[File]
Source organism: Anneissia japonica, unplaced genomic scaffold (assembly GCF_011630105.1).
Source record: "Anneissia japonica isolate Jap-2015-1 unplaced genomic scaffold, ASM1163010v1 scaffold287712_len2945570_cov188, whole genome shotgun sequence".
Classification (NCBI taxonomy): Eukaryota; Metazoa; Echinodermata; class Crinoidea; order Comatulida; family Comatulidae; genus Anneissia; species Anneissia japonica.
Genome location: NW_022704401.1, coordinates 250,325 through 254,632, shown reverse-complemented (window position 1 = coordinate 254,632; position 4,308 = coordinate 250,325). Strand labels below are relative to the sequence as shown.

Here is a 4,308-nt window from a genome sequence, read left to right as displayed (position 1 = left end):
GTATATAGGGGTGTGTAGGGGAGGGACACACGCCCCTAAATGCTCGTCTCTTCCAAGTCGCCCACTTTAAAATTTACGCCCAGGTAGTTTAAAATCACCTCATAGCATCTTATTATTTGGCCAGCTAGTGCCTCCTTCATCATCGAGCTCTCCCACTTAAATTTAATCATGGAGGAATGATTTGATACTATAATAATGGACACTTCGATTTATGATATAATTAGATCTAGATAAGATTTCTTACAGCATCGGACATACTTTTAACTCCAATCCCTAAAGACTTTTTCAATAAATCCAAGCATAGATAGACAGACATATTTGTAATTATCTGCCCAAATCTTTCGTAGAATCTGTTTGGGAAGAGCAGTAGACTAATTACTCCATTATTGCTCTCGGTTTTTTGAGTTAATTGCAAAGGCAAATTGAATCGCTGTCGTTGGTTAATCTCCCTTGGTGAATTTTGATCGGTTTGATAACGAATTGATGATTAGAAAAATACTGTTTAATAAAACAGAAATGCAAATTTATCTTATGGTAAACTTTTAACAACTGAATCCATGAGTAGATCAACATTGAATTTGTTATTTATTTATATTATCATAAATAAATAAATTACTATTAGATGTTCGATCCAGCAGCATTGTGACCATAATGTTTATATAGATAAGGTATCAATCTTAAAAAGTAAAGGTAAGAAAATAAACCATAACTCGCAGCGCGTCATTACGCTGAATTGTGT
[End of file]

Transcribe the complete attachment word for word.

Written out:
Source organism: Anneissia japonica, unplaced genomic scaffold (assembly GCF_011630105.1).
Source record: "Anneissia japonica isolate Jap-2015-1 unplaced genomic scaffold, ASM1163010v1 scaffold287712_len2945570_cov188, whole genome shotgun sequence".
Classification (NCBI taxonomy): Eukaryota; Metazoa; Echinodermata; class Crinoidea; order Comatulida; family Comatulidae; genus Anneissia; species Anneissia japonica.
Genome location: NW_022704401.1, coordinates 250,325 through 254,632, shown reverse-complemented (window position 1 = coordinate 254,632; position 4,308 = coordinate 250,325). Strand labels below are relative to the sequence as shown.

Here is a 4,308-nt window from a genome sequence, read left to right as displayed (position 1 = left end):
GTATATAGGGGTGTGTAGGGGAGGGACACACGCCCCTAAATGCTCGTCTCTTCCAAGTCGCCCACTTTAAAATTTACGCCCAGGTAGTTTAAAATCACCTCATAGCATCTTATTATTTGGCCAGCTAGTGCCTCCTTCATCATCGAGCTCTCCCACTTAAATTTAATCATGGAGGAATGATTTGATACTATAATAATGGACACTTCGATTTATGATATAATTAGATCTAGATAAGATTTCTTACAGCATCGGACATACTTTTAACTCCAATCCCTAAAGACTTTTTCAATAAATCCAAGCATAGATAGACAGACATATTTGTAATTATCTGCCCAAATCTTTCGTAGAATCTGTTTGGGAAGAGCAGTAGACTAATTACTCCATTATTGCTCTCGGTTTTTTGAGTTAATTGCAAAGGCAAATTGAATCGCTGTCGTTGGTTAATCTCCCTTGGTGAATTTTGATCGGTTTGATAACGAATTGATGATTAGAAAAATACTGTTTAATAAAACAGAAATGCAAATTTATCTTATGGTAAACTTTTAACAACTGAATCCATGAGTAGATCAACATTGAATTTGTTATTTATTTATATTATCATAAATAAATAAATTACTATTAGATGTTCGATCCAGCAGCATTGTGACCATAATGTTTATATAGATAAGGTATCAATCTTAAAAAGTAAAGGTAAGAAAATAAACCATAACTCGCAGCGCGTCATTACGCTGAATTGTGT